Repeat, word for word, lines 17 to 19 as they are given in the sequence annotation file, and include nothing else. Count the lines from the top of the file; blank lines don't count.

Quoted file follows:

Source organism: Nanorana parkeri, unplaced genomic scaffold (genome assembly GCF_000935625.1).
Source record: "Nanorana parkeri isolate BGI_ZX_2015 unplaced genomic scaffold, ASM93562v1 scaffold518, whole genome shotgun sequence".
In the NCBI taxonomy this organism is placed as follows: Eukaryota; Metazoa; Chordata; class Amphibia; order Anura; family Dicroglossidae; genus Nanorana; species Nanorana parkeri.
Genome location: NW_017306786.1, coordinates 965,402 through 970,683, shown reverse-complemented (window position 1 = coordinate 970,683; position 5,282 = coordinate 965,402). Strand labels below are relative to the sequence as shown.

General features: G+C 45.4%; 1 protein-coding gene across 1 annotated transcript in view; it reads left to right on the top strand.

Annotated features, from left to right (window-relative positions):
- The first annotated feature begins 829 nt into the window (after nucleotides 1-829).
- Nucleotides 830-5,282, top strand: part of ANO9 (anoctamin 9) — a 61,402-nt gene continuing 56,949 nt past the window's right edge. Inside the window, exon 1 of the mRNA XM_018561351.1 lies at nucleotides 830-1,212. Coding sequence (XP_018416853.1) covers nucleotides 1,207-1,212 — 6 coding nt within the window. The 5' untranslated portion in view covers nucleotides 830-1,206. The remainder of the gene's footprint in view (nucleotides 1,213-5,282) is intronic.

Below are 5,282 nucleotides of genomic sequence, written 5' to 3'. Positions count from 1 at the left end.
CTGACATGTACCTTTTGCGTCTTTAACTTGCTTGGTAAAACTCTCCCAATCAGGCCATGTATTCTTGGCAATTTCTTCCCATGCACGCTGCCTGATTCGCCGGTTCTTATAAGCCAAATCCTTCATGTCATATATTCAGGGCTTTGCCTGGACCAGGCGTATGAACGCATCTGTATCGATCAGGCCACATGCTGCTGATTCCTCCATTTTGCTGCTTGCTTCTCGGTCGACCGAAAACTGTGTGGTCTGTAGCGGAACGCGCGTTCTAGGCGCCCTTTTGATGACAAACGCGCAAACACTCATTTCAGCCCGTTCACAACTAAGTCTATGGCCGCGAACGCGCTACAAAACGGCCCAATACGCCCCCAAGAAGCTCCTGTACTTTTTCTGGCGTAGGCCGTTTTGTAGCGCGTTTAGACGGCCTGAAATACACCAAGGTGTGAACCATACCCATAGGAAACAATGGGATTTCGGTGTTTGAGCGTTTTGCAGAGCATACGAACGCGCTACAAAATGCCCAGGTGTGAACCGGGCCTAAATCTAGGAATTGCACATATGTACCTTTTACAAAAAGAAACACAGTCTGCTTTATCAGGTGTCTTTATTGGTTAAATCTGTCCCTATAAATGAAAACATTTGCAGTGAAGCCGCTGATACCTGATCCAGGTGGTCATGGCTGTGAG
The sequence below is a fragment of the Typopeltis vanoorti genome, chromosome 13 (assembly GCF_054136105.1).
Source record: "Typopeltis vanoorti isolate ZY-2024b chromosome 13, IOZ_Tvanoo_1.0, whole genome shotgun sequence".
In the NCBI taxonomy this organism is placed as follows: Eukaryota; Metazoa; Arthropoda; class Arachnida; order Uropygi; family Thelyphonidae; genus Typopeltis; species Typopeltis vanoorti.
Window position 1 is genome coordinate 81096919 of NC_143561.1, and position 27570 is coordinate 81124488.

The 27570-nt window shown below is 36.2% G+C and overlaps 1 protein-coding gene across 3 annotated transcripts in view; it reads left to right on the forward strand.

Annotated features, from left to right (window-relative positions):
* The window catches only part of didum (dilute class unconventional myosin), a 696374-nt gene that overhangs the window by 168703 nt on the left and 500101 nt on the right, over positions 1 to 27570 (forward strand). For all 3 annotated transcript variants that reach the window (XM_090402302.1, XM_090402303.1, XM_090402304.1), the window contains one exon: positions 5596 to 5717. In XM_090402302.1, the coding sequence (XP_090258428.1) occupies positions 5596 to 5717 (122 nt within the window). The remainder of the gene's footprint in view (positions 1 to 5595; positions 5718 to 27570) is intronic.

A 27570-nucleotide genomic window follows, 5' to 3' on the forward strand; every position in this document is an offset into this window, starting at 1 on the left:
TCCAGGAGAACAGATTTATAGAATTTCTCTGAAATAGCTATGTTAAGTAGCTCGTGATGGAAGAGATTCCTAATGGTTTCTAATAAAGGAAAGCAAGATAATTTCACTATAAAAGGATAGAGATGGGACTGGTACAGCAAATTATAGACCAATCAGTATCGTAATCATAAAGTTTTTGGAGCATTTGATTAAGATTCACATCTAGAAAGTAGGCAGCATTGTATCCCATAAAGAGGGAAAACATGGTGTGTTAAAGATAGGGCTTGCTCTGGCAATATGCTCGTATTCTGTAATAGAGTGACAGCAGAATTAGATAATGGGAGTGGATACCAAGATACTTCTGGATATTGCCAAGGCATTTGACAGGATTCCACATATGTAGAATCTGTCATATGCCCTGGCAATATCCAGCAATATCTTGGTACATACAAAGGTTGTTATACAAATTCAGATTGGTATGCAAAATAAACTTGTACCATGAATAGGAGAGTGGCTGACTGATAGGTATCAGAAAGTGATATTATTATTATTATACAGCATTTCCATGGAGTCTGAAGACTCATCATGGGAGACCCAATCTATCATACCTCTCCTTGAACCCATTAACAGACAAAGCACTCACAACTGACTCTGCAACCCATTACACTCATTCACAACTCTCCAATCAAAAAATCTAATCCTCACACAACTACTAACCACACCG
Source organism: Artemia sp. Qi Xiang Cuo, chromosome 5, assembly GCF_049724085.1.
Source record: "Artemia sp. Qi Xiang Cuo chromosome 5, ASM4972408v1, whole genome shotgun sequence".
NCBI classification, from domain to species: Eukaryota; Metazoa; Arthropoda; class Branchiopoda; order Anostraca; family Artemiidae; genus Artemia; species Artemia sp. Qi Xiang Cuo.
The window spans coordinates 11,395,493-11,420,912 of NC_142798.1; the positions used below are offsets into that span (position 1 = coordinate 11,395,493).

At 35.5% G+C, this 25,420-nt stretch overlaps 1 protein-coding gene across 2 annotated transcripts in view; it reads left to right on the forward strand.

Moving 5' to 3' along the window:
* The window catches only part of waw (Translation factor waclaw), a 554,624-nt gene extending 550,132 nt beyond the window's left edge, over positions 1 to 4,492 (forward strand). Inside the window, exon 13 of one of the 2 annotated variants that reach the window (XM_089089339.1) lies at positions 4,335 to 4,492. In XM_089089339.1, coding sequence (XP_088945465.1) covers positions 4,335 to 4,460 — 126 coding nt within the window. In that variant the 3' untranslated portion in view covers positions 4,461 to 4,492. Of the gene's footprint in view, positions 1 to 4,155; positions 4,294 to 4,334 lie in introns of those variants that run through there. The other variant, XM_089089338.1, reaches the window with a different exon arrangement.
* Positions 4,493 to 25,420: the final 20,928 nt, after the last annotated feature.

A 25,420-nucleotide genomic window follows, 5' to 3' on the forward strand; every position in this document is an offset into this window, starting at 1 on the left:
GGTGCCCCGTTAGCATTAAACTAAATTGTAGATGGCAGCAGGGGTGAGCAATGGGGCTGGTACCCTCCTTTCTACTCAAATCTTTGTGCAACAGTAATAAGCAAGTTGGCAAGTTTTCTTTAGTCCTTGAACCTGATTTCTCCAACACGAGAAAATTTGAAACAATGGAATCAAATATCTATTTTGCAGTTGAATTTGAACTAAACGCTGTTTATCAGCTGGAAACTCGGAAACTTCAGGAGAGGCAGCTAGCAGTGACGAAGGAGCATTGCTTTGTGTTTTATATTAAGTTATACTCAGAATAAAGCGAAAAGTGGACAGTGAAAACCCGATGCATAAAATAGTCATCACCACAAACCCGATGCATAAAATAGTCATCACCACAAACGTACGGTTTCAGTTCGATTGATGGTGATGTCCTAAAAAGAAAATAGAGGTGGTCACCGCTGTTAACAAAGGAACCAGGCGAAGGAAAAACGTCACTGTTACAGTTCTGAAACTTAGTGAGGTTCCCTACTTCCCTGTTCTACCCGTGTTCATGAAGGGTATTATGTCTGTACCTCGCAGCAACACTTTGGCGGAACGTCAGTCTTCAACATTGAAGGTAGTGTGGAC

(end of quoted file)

* The window catches only part of didum (dilute class unconventional myosin), a 696374-nt gene that overhangs the window by 168703 nt on the left and 500101 nt on the right, over positions 1 to 27570 (forward strand). For all 3 annotated transcript variants that reach the window (XM_090402302.1, XM_090402303.1, XM_090402304.1), the window contains one exon: positions 5596 to 5717. In XM_090402302.1, the coding sequence (XP_090258428.1) occupies positions 5596 to 5717 (122 nt within the window). The remainder of the gene's footprint in view (positions 1 to 5595; positions 5718 to 27570) is intronic.

A 27570-nucleotide genomic window follows, 5' to 3' on the forward strand; every position in this document is an offset into this window, starting at 1 on the left:
TCCAGGAGAACAGATTTATAGAATTTCTCTGAAATAGCTATGTTAAGTAGCTCGTGATGGAAGAGATTCCTAATGGTTTCTAATAAAGGAAAGCAAGATAATTTCACTATAAAAGGATAGAGATGGGACTGGTACAGCAAATTATAGACCAATCAGTATCGTAATCATAAAGTTTTTGGAGCATTTGATTAAGATTCACATCTAGAAAGTAGGCAGCATTGTATCCCATAAAGAGGGAAAACATGGTGTGTTAAAGATAGGGCTTGCTCTGGCAATATGCTCGTATTCTGTAATAGAGTGACAGCAGAATTAGATAATGGGAGTGGATACCAAGATACTTCTGGATATTGCCAAGGCATTTGACAGGATTCCACATATGTAGAATCTGTCATATGCCCTGGCAATATCCAGCAATATCTTGGTACATACAAAGGTTGTTATACAAATTCAGATTGGTATGCAAAATAAACTTGTACCATGAATAGGAGAGTGGCTGACTGATAGGTATCAGAAAGTGATATTATTATTATTATACAGCATTTCCATGGAGTCTGAAGACTCATCATGGGAGACCCAATCTATCATACCTCTCCTTGAACCCATTAACAGACAAAGCACTCACAACTGACTCTGCAACCCATTACACTCATTCACAACTCTCCAATCAAAAAATCTAATCCTCACACAACTACTAACCACACCG